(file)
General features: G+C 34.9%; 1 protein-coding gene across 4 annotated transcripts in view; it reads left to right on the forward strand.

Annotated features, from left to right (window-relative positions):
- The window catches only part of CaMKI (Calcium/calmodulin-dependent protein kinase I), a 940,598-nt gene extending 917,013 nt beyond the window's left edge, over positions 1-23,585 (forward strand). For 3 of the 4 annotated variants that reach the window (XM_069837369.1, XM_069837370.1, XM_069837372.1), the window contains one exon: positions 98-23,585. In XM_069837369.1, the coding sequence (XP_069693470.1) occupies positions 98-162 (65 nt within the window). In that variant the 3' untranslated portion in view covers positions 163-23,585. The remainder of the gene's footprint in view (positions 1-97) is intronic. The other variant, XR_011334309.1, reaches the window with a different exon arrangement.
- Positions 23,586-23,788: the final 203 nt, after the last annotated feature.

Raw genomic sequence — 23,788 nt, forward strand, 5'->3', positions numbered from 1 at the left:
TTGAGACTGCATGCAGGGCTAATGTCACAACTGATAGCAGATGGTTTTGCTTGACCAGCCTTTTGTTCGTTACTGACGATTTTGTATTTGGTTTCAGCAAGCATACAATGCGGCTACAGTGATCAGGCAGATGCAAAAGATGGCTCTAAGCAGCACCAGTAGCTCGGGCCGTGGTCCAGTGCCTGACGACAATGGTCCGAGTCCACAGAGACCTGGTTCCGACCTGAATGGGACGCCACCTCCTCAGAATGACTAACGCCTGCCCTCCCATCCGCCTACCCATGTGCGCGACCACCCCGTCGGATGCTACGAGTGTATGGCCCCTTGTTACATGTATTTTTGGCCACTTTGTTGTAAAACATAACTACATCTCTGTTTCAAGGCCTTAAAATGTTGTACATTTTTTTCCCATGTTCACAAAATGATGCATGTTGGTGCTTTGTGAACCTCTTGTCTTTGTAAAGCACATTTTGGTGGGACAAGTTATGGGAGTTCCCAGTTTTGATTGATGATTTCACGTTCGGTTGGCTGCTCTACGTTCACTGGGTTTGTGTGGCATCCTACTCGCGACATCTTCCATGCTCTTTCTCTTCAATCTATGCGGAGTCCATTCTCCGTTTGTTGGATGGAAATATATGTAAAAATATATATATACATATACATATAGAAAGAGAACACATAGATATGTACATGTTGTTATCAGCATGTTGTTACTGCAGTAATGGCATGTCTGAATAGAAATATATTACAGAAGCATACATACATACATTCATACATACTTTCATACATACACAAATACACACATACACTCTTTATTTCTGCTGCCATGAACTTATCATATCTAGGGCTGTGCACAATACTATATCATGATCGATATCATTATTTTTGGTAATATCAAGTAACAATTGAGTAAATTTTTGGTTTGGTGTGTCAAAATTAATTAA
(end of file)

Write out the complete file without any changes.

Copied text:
General features: G+C 34.9%; 1 protein-coding gene across 4 annotated transcripts in view; it reads left to right on the forward strand.

Annotated features, from left to right (window-relative positions):
- The window catches only part of CaMKI (Calcium/calmodulin-dependent protein kinase I), a 940,598-nt gene extending 917,013 nt beyond the window's left edge, over positions 1-23,585 (forward strand). For 3 of the 4 annotated variants that reach the window (XM_069837369.1, XM_069837370.1, XM_069837372.1), the window contains one exon: positions 98-23,585. In XM_069837369.1, the coding sequence (XP_069693470.1) occupies positions 98-162 (65 nt within the window). In that variant the 3' untranslated portion in view covers positions 163-23,585. The remainder of the gene's footprint in view (positions 1-97) is intronic. The other variant, XR_011334309.1, reaches the window with a different exon arrangement.
- Positions 23,586-23,788: the final 203 nt, after the last annotated feature.

Raw genomic sequence — 23,788 nt, forward strand, 5'->3', positions numbered from 1 at the left:
TTGAGACTGCATGCAGGGCTAATGTCACAACTGATAGCAGATGGTTTTGCTTGACCAGCCTTTTGTTCGTTACTGACGATTTTGTATTTGGTTTCAGCAAGCATACAATGCGGCTACAGTGATCAGGCAGATGCAAAAGATGGCTCTAAGCAGCACCAGTAGCTCGGGCCGTGGTCCAGTGCCTGACGACAATGGTCCGAGTCCACAGAGACCTGGTTCCGACCTGAATGGGACGCCACCTCCTCAGAATGACTAACGCCTGCCCTCCCATCCGCCTACCCATGTGCGCGACCACCCCGTCGGATGCTACGAGTGTATGGCCCCTTGTTACATGTATTTTTGGCCACTTTGTTGTAAAACATAACTACATCTCTGTTTCAAGGCCTTAAAATGTTGTACATTTTTTTCCCATGTTCACAAAATGATGCATGTTGGTGCTTTGTGAACCTCTTGTCTTTGTAAAGCACATTTTGGTGGGACAAGTTATGGGAGTTCCCAGTTTTGATTGATGATTTCACGTTCGGTTGGCTGCTCTACGTTCACTGGGTTTGTGTGGCATCCTACTCGCGACATCTTCCATGCTCTTTCTCTTCAATCTATGCGGAGTCCATTCTCCGTTTGTTGGATGGAAATATATGTAAAAATATATATATACATATACATATAGAAAGAGAACACATAGATATGTACATGTTGTTATCAGCATGTTGTTACTGCAGTAATGGCATGTCTGAATAGAAATATATTACAGAAGCATACATACATACATTCATACATACTTTCATACATACACAAATACACACATACACTCTTTATTTCTGCTGCCATGAACTTATCATATCTAGGGCTGTGCACAATACTATATCATGATCGATATCATTATTTTTGGTAATATCAAGTAACAATTGAGTAAATTTTTGGTTTGGTGTGTCAAAATTAATTAA